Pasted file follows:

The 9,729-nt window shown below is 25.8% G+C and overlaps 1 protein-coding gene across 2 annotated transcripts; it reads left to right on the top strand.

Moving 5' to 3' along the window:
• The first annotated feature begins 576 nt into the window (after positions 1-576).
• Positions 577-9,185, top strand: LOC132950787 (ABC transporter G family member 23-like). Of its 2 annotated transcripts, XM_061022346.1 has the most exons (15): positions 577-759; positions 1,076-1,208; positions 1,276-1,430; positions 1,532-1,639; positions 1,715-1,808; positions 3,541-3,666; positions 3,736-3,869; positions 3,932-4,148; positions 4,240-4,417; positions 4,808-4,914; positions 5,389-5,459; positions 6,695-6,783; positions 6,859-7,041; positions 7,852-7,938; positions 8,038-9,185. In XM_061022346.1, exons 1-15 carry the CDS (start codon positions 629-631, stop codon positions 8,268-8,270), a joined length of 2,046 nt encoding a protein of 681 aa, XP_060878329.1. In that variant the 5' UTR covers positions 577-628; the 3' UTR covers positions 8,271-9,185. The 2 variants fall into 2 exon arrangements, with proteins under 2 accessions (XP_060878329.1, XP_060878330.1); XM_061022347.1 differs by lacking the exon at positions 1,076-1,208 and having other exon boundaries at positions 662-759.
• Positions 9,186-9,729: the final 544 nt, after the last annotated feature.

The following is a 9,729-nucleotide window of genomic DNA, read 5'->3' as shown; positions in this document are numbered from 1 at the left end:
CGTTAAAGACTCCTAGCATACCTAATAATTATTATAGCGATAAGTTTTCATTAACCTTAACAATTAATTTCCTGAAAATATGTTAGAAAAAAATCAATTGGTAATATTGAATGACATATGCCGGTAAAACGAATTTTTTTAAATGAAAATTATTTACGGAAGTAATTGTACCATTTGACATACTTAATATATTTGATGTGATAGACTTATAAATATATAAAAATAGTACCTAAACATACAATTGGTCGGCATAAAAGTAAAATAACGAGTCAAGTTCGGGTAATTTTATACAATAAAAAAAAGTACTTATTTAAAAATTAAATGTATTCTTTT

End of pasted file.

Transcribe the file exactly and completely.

The 9,729-nt window shown below is 25.8% G+C and overlaps 1 protein-coding gene across 2 annotated transcripts; it reads left to right on the top strand.

Moving 5' to 3' along the window:
• The first annotated feature begins 576 nt into the window (after positions 1-576).
• Positions 577-9,185, top strand: LOC132950787 (ABC transporter G family member 23-like). Of its 2 annotated transcripts, XM_061022346.1 has the most exons (15): positions 577-759; positions 1,076-1,208; positions 1,276-1,430; positions 1,532-1,639; positions 1,715-1,808; positions 3,541-3,666; positions 3,736-3,869; positions 3,932-4,148; positions 4,240-4,417; positions 4,808-4,914; positions 5,389-5,459; positions 6,695-6,783; positions 6,859-7,041; positions 7,852-7,938; positions 8,038-9,185. In XM_061022346.1, exons 1-15 carry the CDS (start codon positions 629-631, stop codon positions 8,268-8,270), a joined length of 2,046 nt encoding a protein of 681 aa, XP_060878329.1. In that variant the 5' UTR covers positions 577-628; the 3' UTR covers positions 8,271-9,185. The 2 variants fall into 2 exon arrangements, with proteins under 2 accessions (XP_060878329.1, XP_060878330.1); XM_061022347.1 differs by lacking the exon at positions 1,076-1,208 and having other exon boundaries at positions 662-759.
• Positions 9,186-9,729: the final 544 nt, after the last annotated feature.

The following is a 9,729-nucleotide window of genomic DNA, read 5'->3' as shown; positions in this document are numbered from 1 at the left end:
CGTTAAAGACTCCTAGCATACCTAATAATTATTATAGCGATAAGTTTTCATTAACCTTAACAATTAATTTCCTGAAAATATGTTAGAAAAAAATCAATTGGTAATATTGAATGACATATGCCGGTAAAACGAATTTTTTTAAATGAAAATTATTTACGGAAGTAATTGTACCATTTGACATACTTAATATATTTGATGTGATAGACTTATAAATATATAAAAATAGTACCTAAACATACAATTGGTCGGCATAAAAGTAAAATAACGAGTCAAGTTCGGGTAATTTTATACAATAAAAAAAAGTACTTATTTAAAAATTAAATGTATTCTTTT